Presented by

  • Lana Brindley

    Lana Brindley
    @Loquacities
    http://lanabrindley.com

    Lana Brindley got eaten by a grue in the late 80s, and hasn't been quite the same since. More recently, she's been hanging around in the open source community, and generally making a pest of herself. She lives and breathes technical documentation, information architecture, and agile docs, and is perpetually in pursuit of the perfect piece of content. She hasn't found it yet. In the meantime, she enjoys going to technical conferences to talk about stuff that has been buzzing around in her brain for too long, and also to make sure she leaves the house from time to time. She is currently writing documentation for SUSE, and is hoping to get it finished before the robot overlords take over.

Abstract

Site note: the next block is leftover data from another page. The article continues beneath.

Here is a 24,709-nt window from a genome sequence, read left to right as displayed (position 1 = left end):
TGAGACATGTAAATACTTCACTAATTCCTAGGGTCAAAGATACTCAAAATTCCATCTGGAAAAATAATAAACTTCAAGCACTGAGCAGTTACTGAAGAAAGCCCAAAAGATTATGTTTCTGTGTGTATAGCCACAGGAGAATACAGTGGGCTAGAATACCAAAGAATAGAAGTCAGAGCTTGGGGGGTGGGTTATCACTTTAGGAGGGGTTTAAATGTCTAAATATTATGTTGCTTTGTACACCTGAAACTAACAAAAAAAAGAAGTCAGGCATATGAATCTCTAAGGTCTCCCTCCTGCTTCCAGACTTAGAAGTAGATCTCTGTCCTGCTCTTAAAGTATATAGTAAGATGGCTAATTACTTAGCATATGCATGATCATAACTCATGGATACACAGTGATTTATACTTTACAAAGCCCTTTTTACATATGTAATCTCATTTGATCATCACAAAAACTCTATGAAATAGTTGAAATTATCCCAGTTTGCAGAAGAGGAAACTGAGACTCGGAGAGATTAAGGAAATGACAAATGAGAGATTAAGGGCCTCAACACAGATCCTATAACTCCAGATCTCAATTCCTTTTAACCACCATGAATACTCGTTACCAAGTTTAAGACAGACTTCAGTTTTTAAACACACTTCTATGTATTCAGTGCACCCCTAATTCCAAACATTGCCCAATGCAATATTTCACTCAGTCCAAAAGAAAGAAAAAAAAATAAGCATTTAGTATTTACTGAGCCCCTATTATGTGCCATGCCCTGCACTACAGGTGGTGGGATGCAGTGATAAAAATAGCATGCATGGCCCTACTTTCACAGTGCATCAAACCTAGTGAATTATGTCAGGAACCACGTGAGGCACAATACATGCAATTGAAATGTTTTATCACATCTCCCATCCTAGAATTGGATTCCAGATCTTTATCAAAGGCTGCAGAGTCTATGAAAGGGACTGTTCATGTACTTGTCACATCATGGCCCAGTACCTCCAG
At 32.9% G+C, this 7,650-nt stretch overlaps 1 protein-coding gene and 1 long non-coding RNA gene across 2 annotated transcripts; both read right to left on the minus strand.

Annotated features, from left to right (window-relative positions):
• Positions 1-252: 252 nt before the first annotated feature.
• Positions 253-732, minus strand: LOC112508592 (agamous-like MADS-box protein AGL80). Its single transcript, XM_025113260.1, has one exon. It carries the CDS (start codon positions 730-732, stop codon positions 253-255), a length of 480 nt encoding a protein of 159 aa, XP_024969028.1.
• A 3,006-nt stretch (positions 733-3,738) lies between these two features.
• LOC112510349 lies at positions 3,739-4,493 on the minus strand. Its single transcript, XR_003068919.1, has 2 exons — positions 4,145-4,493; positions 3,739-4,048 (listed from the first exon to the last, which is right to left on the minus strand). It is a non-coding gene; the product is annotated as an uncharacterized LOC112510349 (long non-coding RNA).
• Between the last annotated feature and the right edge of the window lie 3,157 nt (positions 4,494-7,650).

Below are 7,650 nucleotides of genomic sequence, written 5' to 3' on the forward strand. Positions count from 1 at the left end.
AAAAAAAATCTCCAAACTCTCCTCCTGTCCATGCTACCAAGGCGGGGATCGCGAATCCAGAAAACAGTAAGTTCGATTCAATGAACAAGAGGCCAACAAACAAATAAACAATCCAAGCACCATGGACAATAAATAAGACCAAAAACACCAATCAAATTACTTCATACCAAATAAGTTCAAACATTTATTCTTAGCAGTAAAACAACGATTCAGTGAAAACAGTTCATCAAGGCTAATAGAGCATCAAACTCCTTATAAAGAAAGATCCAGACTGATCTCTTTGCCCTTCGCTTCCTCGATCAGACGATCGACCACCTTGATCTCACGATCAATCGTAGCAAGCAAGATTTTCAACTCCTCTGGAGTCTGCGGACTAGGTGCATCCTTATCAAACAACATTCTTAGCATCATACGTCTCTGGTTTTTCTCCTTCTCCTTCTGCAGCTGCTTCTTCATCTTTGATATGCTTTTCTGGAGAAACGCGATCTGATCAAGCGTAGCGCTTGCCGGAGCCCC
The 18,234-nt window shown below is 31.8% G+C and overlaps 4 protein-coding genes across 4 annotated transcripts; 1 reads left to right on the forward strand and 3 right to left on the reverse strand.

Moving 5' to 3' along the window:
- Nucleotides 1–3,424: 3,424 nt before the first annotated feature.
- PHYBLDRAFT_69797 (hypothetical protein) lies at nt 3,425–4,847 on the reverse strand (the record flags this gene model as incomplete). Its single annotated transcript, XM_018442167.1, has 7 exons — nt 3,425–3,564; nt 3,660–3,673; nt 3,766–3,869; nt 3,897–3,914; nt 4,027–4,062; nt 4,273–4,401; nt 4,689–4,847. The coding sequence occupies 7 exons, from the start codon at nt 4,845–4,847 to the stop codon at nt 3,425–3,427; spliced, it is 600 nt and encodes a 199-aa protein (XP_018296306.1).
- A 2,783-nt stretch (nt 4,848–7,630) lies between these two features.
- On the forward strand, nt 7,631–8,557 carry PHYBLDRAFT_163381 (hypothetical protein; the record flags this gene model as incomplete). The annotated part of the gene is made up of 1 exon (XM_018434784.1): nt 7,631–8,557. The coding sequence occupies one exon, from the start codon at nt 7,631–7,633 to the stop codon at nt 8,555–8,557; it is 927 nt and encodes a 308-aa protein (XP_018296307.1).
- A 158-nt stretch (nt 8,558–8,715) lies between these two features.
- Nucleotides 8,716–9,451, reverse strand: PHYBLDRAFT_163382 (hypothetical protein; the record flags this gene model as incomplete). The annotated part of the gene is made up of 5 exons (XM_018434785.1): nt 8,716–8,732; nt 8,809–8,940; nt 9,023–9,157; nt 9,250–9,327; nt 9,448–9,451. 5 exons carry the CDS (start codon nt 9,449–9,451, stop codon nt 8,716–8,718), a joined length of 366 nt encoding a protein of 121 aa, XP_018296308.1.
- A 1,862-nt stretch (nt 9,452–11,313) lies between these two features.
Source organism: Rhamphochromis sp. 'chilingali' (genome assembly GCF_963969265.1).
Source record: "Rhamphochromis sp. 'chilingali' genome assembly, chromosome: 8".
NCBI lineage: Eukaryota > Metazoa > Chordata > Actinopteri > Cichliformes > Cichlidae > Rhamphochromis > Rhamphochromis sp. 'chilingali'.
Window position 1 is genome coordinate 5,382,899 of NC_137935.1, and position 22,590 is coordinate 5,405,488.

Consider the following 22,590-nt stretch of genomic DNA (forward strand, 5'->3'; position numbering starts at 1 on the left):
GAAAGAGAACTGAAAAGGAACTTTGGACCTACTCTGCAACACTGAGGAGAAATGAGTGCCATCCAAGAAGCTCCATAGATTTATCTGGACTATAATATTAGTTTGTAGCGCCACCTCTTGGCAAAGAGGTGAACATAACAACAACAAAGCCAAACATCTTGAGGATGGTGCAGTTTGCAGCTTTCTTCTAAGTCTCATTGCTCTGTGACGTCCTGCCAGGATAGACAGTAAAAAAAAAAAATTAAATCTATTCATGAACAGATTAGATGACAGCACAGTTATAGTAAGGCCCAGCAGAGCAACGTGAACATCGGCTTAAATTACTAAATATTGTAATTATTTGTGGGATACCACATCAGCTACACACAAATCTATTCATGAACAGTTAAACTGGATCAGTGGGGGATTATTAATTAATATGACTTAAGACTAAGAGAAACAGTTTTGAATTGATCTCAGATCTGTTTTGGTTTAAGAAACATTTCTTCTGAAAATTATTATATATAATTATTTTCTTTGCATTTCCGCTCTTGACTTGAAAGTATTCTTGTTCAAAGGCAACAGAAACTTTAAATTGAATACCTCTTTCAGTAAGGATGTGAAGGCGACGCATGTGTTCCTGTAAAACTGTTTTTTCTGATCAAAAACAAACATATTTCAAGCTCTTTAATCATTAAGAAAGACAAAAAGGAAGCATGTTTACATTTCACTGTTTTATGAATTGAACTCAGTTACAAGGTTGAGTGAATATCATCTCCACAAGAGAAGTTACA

There's a writing style people use when they want to sound smarter. It goes something like this: We're using iterative approaches to corporate strategy to foster collaborative thinking and further the overall value proposition. Depending on which reading test you use, you need to have a grade 20 equivalent reading age to be able to understand that sentence. Many doctoral candidates haven't even been to school for twenty years. So why do we write like this? There is some evidence (yes, actual scientifically sound, peer-reviewed evidence), that indicates that people who show signs of power are treated in a way that allows them to actually achieve such power. In other words, 'fake it til you make it' is an actual, scientifically proven way to get what you want. But, if you're writing technical documentation, or an email to your boss, it's more important that you're seen as being honest rather than powerful. It would be nice to think that people will read your writing and think "wow, what a clever writer that Lana Brindley is! She knows lots of fancy words, and I think I'd like to be her friend". Sadly, if your writing is full of jargon, they're more likely to think "what a silly twit" and go read something else. In this talk, Lana will go through some of the ways you can make your writing clearer, more engaging, and honest, without using too many big words.